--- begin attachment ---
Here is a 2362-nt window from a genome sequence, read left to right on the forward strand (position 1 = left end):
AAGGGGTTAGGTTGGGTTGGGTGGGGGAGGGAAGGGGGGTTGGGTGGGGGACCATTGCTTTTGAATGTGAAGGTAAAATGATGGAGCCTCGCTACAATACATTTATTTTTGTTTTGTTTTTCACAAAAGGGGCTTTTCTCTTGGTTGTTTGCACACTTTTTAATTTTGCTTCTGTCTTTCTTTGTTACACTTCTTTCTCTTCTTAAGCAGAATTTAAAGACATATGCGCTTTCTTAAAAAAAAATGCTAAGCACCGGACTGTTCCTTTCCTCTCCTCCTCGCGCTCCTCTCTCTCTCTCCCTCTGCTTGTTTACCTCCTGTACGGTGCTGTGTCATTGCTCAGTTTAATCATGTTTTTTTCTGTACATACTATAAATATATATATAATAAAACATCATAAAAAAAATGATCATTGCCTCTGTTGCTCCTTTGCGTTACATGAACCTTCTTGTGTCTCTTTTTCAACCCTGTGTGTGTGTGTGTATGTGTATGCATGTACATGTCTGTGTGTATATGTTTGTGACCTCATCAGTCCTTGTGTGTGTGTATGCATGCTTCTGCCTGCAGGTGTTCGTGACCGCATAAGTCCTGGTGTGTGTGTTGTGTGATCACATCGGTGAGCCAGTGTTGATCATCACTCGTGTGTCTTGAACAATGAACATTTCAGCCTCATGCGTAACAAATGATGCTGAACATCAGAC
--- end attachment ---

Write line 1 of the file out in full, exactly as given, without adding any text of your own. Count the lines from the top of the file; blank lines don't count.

Here is a 2362-nt window from a genome sequence, read left to right on the forward strand (position 1 = left end):